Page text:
Taxpayers likely to help pay for rail if project continues
Many residents KITV spoke with say they just want to see the rail completed already.But aren't happy that the city may increase property taxes to now finish the task.
KAPOLEI, Hawaii - If the rail project continues, Hawaii taxpayers may be left to pick-up the tab, and that's not likely to go over well.
Many residents KITV spoke with say they just want to see the rail completed already, but aren't happy about talk that the city may have to increase property-tax to finish it.
"You know at the beginning, we thought that things was all fine and dandy and eight years later, they still trying to find money," Kapolei resident, Lopaka Meacham said. "I don't see a bright future.. I don't."
The end of the 2017 Legislative Session, on Thursday, left many questioning, "What's Next?"
This comes after the House and Senate failed to reach an agreement to either extend the general excise tax surcharge, or increase hotel-room-tax to finish the biggest public-works project in Hawaii's history.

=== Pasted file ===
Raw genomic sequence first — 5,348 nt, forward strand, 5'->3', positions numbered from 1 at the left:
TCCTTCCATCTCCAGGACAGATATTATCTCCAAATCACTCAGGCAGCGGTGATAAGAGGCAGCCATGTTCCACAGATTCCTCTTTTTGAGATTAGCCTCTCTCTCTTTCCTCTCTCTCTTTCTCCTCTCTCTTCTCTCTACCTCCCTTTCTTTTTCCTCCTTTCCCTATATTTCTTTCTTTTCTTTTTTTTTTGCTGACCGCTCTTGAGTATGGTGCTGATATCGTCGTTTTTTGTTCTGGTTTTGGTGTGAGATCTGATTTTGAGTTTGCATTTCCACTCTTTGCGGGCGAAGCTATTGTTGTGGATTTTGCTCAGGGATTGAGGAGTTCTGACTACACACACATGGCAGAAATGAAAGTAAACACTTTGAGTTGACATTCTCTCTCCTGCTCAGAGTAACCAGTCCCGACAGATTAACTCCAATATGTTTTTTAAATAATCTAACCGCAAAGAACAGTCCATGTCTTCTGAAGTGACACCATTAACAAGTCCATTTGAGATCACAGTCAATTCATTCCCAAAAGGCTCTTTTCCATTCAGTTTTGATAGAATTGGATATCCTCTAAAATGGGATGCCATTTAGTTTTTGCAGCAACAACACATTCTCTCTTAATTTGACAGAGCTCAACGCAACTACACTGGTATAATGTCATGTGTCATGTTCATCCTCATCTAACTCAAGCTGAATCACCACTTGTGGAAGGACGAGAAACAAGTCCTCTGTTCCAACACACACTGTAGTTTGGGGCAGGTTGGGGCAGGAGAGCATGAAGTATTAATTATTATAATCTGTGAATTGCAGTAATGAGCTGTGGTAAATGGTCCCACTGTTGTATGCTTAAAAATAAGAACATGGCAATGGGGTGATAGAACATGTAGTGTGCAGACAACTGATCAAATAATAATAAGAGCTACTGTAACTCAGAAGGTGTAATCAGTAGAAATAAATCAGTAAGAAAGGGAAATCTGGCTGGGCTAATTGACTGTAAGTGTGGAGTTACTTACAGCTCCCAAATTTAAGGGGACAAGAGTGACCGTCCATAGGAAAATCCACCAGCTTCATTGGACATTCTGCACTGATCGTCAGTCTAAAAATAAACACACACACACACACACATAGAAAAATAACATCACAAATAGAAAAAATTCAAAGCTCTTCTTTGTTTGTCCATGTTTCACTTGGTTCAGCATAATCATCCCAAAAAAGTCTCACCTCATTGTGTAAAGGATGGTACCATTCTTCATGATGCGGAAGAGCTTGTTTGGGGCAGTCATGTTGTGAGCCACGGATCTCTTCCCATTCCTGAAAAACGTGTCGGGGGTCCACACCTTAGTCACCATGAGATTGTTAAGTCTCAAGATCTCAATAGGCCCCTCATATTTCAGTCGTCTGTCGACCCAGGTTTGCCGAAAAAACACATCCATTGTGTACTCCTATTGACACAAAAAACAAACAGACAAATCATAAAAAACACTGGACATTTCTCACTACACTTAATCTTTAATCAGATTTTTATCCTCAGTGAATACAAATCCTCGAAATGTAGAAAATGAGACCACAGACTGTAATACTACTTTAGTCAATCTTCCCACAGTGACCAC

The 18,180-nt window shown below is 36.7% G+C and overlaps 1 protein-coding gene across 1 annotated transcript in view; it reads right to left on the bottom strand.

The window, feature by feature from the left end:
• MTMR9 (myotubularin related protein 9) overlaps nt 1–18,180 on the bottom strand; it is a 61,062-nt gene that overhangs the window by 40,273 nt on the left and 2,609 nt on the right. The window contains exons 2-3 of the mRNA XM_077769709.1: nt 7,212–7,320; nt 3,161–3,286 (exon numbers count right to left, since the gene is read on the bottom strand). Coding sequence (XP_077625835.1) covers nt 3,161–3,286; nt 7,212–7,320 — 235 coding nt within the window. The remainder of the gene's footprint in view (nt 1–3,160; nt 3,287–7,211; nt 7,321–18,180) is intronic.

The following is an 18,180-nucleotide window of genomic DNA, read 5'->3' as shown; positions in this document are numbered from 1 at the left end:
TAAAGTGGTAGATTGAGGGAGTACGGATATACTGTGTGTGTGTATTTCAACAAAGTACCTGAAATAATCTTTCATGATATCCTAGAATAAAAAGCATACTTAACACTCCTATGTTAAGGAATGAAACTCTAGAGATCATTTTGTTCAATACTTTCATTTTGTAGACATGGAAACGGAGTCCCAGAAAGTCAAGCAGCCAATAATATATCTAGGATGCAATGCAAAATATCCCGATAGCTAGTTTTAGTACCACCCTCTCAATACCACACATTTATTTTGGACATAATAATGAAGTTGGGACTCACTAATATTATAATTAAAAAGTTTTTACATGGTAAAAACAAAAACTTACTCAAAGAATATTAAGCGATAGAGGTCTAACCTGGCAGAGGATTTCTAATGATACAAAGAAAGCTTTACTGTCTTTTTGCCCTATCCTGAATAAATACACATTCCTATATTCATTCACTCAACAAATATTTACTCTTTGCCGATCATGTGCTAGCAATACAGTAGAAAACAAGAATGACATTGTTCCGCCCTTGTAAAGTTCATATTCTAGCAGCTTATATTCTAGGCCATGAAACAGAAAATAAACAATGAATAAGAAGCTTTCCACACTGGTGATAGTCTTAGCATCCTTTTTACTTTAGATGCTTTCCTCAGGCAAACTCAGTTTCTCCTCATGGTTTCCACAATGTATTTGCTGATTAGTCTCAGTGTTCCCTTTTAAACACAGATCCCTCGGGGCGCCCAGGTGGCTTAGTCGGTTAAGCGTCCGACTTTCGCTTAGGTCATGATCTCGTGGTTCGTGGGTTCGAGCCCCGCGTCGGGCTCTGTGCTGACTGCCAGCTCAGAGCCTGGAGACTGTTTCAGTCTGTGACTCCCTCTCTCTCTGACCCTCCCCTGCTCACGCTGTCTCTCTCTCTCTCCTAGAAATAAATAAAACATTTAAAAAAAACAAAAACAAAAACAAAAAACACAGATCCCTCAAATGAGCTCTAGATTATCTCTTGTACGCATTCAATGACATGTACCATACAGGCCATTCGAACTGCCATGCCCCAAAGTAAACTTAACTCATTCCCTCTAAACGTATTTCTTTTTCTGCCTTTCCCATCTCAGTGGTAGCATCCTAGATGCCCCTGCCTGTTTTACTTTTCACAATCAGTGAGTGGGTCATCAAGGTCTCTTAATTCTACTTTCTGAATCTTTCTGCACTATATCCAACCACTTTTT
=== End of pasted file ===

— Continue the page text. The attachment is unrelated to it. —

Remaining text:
"It's halfway up.. you can't take it down now.. just get it done with," homeowner, Richard Macugay said about the rail.
Macugay lives in Ewa Beach, where the 20-miles of planned rail-tracks aren't going.
If property taxes are increased, he says that would be unfair, especially, to those like him who don't plan on taking the train.
"I think they should extend the five percent and not put it on the homeowners," Macugay said. "I'm not going to use it."
Some say they are hoping the city will look for other ways to fund the final four miles to Ala Moana Shopping Center.
"It's unfortunate that our city government isn't able to decide on that on something that is suppose to support the community," Erica Pobre, Makakilo resident said.
Most residents we talked to are taking a "wait and see" approach waiting on future decisions, and if a special session will be called.
"All we can do is take care our families, continue to work hard and all that good stuff, but as far as taxes I hope they don't take more out of it," Meacham added.